Greater White-Fronted Goose tails the other geese

This park also gave us great looks at another lifer – Bullock’s Oriole. We kept seeing flashes of orange and black swoosh past us. It turns out that there was a nesting pair there, calling to each other, and probably warning us to stay back. After trying for a while to get looks at the orioles in their well-concealed nest, the male decided to pop out and hang out low to show off his beautiful colors.

Male Bullock's Oriole

There were swallows all around us, both Tree and Violet Green. Try as I might, I just couldn’t get good shots of the Violet Greens. They would fly by too quickly, and often too close, for me to capture them. However, a trusty Tree Swallow gave a flashy performance as he went in and out of his nesting hole.

My best attempt at capturing a flying Violet-Green Swallow

Tree Swallow

But the grandest show of them all was definitely the aerial harassment of a Bald Eagle on an Osprey. The Osprey did his hard work and caught a fish, but the bully Bald Eagle chased him down with the fury of a thousand charging knights (sorry, we just watched all the Game of Thrones episodes). 

Determined Bald Eagle chasing after an Osprey with a fish

I'm gonna get you, sucka!
Oh gosh, so close!

There were a couple of close calls as they zoomed right above us. The eagle’s face was like cool steal as the Osprey struggled while flying with his fish. The Osprey somehow did make it away this time, but you better believe this was one tight raptor dogfight.

Gorgeous Bald Eagle

Saturday, August 16, 2014

Of Hawks and Hummers

We’re only an hour south of Portland, so we try to take the occasional trip up, maybe once or twice a month (mostly for the restaurants). It actually took us until late July before we headed up to do any birding, though. With so many parks and so little time, we needed some expert advice, and Sarah of Must-see Birds was ready with some great suggestions.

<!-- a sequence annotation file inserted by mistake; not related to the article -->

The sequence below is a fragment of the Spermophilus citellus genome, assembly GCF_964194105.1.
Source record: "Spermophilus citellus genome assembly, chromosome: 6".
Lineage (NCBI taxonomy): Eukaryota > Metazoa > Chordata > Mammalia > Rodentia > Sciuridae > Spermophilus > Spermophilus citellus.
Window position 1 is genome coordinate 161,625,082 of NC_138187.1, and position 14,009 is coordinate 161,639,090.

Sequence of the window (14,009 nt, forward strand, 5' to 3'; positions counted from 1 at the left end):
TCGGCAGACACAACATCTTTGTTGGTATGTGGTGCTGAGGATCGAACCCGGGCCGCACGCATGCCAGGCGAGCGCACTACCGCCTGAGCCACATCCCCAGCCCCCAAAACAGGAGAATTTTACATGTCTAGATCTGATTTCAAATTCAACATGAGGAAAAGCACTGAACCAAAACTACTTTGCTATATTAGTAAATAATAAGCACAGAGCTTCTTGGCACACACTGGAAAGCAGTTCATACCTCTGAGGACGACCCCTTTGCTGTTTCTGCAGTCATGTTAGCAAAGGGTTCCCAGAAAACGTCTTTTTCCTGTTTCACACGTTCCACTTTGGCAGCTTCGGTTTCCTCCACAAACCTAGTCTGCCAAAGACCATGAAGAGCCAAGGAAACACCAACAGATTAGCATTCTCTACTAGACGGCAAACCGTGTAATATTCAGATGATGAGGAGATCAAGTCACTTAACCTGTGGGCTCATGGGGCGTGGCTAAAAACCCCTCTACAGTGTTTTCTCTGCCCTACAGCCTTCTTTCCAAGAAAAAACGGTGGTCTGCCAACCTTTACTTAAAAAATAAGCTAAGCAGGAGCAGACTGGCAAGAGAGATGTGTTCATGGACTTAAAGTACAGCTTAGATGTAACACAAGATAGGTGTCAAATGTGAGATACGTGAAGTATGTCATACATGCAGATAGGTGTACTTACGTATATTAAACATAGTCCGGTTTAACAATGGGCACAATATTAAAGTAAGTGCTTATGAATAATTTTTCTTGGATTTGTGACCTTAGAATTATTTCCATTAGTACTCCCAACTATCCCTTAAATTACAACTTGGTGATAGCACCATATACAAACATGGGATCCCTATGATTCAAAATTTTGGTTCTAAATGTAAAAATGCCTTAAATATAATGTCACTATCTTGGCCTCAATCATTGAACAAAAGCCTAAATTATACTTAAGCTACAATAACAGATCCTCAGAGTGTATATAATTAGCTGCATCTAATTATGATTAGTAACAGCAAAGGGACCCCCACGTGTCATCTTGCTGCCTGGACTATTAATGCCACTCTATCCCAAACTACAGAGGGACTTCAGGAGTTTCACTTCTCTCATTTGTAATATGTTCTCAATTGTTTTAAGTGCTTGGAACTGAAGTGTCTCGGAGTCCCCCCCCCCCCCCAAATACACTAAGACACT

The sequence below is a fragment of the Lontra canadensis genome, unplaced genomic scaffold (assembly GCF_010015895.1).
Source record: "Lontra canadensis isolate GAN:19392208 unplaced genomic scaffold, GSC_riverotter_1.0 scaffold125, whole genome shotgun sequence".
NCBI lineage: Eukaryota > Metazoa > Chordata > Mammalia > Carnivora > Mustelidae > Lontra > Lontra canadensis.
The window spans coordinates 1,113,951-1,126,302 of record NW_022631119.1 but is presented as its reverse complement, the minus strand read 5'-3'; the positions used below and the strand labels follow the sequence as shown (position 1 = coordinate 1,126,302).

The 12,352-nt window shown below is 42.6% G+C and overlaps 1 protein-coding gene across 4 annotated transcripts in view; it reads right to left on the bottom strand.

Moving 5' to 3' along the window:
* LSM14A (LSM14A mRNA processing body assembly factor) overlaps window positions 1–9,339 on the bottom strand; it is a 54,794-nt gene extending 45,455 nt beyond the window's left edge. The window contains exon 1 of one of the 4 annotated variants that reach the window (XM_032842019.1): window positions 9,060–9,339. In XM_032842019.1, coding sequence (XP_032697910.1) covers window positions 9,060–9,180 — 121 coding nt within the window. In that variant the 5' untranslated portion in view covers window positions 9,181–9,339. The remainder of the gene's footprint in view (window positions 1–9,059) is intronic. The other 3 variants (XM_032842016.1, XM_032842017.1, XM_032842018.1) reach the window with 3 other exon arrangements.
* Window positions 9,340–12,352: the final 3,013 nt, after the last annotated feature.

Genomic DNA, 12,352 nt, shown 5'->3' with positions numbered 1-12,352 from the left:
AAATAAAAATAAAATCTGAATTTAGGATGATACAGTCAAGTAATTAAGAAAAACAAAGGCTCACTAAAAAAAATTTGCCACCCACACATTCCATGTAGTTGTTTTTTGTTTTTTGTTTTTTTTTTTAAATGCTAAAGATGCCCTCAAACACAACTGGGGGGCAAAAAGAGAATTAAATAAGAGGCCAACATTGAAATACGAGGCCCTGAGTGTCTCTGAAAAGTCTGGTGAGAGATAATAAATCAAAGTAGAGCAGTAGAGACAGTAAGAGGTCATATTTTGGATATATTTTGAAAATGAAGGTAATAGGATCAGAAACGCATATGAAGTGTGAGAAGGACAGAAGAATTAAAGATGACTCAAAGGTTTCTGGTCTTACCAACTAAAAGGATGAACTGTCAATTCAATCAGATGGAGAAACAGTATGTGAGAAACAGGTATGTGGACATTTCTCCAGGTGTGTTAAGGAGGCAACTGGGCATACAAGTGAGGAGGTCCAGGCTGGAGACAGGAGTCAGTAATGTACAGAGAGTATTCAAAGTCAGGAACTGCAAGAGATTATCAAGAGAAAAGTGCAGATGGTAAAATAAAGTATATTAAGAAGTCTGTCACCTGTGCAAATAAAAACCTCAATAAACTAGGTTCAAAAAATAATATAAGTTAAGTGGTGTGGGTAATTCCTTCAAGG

So our first destination was Mt. Tabor, an extinct volcano within Portland city limits, and a prime spot for songbirds. The birding was lively from the get-go, and right away we starting finding things we haven’t seen in Salem since May (Yellow-rumped Warblers, Lesser Goldfinches, Vaux’s Swifts).

Tolkienesque: "Through the fiery throat of this volcano exploded glowing
cinders which cooling formed the ground on which you stand"

Western St. John's Wort

Bull Thistle

Not far along the trail was was a pair of juvenile Cooper’s Hawks sitting side-by-side, looking completely forlorn and helpless. There was no sign of any adult ready to take them by the wing and teach them to fend for themselves. So unimposing were they that even the hummers showed no more restraint than if they’d been only so much topiary. First an Anna’s, and then a Rufous Hummingbird, buzzed back and forth, photobombing the hawks left and right.

Juvenile Cooper's Hawks, with pestering Rufous Hummingbird

Juvenile Cooper's Hawks, with pestering Anna's Hummingbird

"What just happened?"

Later, as we rounded the reservoirs, a juvenile Red-tailed Hawk stood guard over its prey in the grass. Some folks looked on, reveling in the awesome alongside us. Others passed within feet of it, sparing only a disdainful glance, as if it were a noisome pest. The hawk soon moved up to an electrical box, where it, too, attracted a hummer.

Juvenile Red-tailed Hawk

Where there were hawks, there were hummers

Hummingbirds weren't the only ones peeved by the hawks. Here, an American Robin makes a pass

After it flew, we continued a little further until we encountered the hawk again, but in a tree this time, and with a sibling. It still had its prey grasped tightly in one talon, which it would snack on from time to time. Finally the tree seemed to offer a rare respite from attention-hungry hummingbirds. One of the hawks let out a screech, which didn’t sound quite like a Red-tail. In the distance, an adult called back, as if to say, “No, no… like this.”

Red-tailed Hawk

Just as we approached the car, there was a burst of activity above us. I was trying to direct Maureen’s attention to some Chestnut-backed Chickadees, but she did me one better. We’d heard a Cassin’s Vireo earlier in the summer, but never got an eye on it. Here was our first-ever look at one. A lifer is not a bad parting gift from Mt. Tabor.

Cassin's Vireo

Afterward, we gave Oaks Bottom Wildlife Refuge a try. The wetlands here seemed lively enough, but we just didn’t have the time to explore the area as thoroughly as it deserved; we soon had to switch gears from birdwatching to Shrew-watching (as in, a Shakespeare in the Park performance of The Taming of the Shrew). But our brief stay did give us the chance to see a lovely bird mural that graces the Portland Memorial Mausoleum, overlooking the refuge.